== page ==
Inflammation occurs when the immune response, including immune cells and mediators they produce, protect you from dangerous pathogens like viruses and bacteria. In addition to attacking foreign invaders, many conditions, such as arthritis, asthma, and diabetes, are linked to inflammation.
The association between cancer and inflammation was documented as early as 1863 when Rudolf Virchow found white blood cells, also known as leukocytes, infiltrating neoplastic tissue. Today, while the relationship between cancer and inflammation is more fully understood, researchers are actively exploring specific biological mechanisms involved.
A study recently published in Science clarifies some of the mechanisms underlying inflammation-associated pancreatic cancer. The research team investigated the impact of inflammation on the cells lining the pancreas, known as pancreatic epithelial cells.
Researchers induced inflammation in a mouse model of pancreatic ductal adenocarcinoma (PDAC). Inflammatory cells infiltrated and proliferated in the pancreatic tissue following induction of inflammation. Without further intervention, the inflammation began to resolve within a week and the immune cell profile returned to pre-induction levels in less than a month.
The study also explored the effect of inflammation on KRAS-driven pancreatic cancer, which is representative of 95% of PDACs. Following activation of KRAS in the murine system, mice exposed to inflammation experienced accelerated tumor growth and succumbed to disease, while control mice were largely unaffected.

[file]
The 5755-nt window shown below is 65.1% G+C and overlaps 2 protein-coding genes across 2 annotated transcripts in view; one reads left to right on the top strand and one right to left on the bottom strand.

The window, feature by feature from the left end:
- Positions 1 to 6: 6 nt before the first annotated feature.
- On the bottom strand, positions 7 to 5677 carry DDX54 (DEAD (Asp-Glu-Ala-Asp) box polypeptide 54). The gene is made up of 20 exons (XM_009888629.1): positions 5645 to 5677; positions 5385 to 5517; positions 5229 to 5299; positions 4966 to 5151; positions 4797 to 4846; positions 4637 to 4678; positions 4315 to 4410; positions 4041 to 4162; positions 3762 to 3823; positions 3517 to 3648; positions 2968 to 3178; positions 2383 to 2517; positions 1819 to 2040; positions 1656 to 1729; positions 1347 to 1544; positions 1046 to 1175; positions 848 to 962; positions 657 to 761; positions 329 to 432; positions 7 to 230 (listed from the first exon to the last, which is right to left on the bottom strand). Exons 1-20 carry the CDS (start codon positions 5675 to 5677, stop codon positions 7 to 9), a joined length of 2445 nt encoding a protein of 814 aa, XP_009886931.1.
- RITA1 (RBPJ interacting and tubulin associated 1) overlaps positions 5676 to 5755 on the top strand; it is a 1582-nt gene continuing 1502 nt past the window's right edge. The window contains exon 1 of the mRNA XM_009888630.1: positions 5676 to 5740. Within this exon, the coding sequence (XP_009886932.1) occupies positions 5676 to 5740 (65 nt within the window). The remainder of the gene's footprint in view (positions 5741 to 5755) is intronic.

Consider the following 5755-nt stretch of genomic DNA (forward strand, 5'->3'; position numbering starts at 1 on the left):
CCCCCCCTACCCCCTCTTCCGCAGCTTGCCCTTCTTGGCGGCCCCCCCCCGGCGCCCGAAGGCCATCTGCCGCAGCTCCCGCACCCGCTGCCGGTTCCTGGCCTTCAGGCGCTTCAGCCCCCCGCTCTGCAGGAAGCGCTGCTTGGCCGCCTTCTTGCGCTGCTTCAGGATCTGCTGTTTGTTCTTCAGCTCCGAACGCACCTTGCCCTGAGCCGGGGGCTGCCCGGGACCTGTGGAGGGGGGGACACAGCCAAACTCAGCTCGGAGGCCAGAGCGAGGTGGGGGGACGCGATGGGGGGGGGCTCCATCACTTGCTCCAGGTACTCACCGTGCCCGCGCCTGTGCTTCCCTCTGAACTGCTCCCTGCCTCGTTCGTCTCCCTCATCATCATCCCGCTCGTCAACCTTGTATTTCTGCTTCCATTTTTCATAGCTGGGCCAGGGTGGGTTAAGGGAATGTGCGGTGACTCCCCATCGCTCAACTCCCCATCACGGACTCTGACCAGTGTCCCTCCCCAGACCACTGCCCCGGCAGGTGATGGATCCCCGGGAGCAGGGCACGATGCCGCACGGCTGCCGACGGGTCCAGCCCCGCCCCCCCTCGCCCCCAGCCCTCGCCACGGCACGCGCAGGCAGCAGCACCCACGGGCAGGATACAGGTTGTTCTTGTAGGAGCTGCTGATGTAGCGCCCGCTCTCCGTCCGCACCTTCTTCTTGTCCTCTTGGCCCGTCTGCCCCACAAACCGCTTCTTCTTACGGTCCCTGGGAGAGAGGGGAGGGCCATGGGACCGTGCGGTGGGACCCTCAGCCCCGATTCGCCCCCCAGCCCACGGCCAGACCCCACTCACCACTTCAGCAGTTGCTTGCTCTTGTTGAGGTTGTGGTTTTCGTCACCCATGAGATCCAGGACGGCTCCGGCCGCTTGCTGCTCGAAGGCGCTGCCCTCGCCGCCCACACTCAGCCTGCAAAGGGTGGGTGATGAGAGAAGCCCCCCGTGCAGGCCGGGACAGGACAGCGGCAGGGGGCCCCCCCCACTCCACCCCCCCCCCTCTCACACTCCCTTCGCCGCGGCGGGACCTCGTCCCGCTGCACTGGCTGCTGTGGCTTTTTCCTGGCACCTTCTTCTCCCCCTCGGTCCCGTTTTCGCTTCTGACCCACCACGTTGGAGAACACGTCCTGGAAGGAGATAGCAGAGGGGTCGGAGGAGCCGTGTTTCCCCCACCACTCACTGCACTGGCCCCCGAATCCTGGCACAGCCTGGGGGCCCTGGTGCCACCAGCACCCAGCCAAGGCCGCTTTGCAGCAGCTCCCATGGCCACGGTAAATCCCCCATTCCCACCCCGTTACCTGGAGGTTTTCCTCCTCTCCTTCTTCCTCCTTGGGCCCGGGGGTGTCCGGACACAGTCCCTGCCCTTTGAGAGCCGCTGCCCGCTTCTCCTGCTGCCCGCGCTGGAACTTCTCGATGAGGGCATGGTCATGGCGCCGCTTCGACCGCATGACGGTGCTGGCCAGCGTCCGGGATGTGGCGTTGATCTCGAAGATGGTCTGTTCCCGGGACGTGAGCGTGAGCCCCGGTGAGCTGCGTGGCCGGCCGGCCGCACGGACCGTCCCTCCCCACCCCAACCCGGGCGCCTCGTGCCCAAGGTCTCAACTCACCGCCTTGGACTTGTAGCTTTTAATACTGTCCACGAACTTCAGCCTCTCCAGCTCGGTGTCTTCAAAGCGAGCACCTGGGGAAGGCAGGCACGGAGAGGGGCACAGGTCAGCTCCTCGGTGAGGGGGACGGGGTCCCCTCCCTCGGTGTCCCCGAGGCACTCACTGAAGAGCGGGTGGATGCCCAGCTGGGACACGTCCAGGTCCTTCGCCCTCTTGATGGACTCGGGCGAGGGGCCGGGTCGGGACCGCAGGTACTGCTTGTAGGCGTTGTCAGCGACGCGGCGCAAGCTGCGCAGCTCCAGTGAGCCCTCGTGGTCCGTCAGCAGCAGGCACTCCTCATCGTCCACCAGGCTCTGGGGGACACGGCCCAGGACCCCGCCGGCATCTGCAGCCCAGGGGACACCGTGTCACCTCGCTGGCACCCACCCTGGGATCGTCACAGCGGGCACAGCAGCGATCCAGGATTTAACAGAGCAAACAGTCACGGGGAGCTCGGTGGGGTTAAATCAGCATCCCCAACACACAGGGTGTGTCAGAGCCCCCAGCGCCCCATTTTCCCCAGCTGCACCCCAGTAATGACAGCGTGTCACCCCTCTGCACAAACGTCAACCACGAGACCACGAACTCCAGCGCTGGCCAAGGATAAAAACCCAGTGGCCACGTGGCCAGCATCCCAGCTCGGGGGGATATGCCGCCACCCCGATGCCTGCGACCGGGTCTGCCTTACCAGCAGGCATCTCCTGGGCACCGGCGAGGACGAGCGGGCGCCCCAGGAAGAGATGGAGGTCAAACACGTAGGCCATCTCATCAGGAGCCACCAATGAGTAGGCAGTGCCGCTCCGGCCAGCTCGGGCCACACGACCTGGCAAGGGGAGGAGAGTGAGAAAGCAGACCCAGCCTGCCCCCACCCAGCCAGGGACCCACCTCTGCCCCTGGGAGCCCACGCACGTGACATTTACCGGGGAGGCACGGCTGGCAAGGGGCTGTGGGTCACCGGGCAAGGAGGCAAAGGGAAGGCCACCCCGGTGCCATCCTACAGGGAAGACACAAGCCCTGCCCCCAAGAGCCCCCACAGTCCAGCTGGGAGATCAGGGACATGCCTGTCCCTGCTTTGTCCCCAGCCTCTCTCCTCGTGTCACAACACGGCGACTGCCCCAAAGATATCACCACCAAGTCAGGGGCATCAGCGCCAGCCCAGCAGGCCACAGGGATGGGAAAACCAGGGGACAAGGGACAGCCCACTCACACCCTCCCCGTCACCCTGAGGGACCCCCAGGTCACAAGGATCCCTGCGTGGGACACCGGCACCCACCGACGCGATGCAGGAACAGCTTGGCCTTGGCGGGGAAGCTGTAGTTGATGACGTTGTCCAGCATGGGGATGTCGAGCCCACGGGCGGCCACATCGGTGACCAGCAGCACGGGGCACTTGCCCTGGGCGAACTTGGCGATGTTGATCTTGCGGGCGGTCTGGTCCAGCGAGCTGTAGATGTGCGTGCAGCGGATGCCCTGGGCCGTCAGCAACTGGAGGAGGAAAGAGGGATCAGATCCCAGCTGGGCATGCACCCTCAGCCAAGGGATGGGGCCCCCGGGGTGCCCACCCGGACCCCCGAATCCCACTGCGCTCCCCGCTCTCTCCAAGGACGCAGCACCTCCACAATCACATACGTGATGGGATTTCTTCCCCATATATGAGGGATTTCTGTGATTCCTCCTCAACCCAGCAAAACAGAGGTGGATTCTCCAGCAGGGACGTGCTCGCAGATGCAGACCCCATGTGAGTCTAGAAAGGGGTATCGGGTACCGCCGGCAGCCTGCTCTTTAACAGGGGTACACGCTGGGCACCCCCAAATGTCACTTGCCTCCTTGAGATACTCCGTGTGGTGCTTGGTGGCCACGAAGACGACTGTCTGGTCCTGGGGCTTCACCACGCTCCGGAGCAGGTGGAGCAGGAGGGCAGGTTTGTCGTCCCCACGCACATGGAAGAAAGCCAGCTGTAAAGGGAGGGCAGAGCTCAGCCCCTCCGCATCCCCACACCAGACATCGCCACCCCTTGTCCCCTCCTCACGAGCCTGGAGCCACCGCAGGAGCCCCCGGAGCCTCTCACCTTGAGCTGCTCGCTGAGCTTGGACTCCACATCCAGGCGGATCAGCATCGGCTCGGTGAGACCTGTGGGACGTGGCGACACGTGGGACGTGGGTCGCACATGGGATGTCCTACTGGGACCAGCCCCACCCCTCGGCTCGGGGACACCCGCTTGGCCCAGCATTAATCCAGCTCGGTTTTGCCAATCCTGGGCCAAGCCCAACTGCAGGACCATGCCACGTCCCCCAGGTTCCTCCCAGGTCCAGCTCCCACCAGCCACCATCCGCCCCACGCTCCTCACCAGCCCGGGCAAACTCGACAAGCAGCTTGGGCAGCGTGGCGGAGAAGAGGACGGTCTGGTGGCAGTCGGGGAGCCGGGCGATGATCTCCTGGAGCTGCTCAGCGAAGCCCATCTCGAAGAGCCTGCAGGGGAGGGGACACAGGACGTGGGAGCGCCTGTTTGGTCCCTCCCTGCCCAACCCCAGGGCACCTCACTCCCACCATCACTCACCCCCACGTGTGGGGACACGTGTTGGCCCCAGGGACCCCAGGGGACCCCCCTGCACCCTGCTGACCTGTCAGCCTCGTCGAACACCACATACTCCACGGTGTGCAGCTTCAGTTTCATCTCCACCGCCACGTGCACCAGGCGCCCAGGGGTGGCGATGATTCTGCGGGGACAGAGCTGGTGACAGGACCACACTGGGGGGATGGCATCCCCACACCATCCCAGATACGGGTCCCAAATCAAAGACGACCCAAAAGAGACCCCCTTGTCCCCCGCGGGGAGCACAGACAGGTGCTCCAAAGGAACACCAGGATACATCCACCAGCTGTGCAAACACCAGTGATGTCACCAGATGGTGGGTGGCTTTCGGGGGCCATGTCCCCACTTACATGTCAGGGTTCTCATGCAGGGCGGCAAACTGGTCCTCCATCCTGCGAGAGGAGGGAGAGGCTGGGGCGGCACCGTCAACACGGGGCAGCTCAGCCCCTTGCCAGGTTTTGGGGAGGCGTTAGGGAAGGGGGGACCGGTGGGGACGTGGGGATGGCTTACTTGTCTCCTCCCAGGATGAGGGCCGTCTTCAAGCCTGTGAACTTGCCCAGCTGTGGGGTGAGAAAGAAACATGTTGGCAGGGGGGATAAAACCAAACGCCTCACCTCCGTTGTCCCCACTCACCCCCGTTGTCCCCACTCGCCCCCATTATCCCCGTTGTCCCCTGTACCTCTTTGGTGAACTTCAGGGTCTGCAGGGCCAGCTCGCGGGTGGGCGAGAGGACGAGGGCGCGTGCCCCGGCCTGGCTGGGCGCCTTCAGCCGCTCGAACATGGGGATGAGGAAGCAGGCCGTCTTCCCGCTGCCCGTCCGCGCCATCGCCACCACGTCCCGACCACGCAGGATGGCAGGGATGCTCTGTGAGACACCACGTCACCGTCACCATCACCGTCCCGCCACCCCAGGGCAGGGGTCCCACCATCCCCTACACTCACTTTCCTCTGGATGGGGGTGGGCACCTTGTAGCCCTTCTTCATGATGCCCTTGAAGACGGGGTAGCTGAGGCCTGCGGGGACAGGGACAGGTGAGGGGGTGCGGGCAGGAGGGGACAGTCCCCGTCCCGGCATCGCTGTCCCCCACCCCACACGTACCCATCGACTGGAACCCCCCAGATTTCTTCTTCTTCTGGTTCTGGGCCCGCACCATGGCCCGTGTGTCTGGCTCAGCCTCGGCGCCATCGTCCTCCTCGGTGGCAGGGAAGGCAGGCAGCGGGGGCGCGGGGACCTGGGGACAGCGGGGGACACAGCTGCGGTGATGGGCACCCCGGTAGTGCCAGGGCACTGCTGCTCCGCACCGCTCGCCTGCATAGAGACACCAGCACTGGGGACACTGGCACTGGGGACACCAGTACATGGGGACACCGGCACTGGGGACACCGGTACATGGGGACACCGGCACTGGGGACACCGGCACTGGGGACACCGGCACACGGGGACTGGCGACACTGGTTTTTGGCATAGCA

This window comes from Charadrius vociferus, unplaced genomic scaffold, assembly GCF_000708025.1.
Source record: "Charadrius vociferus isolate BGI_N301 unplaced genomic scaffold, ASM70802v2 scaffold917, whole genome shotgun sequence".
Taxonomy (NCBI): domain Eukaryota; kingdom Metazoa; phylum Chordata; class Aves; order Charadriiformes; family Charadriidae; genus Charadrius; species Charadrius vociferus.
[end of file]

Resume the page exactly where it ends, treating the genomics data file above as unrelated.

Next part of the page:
Surprisingly, even when KRAS was activated three months following the inflammatory event, the tumors in mice exposed to inflammation progressed significantly faster than in control mice. These findings suggest that inflammation imposes long-lasting alterations in pancreatic epithelial cells. Further, when in the presence of mutant KRAS, these reprogrammed cells promote cancer progression.
Following inflammation, extensive molecular analysis of pancreatic epithelial cells demonstrated considerable modifications in gene expression. Many of the genes activated post-inflammation, including those associated with cell survival and proliferation, have well-established roles in tumor development. The authors describe the genetic alterations that were still evident long after the inflammation resolved as epithelial memory.
The study solidifies specific mechanisms involved in inflammation-associated pancreatic cancer. As pancreatic cancer has one of the lowest five-year survival rates among all cancer sites, these findings are valuable to researchers as they continue to seek life-saving treatments for pancreatic cancer.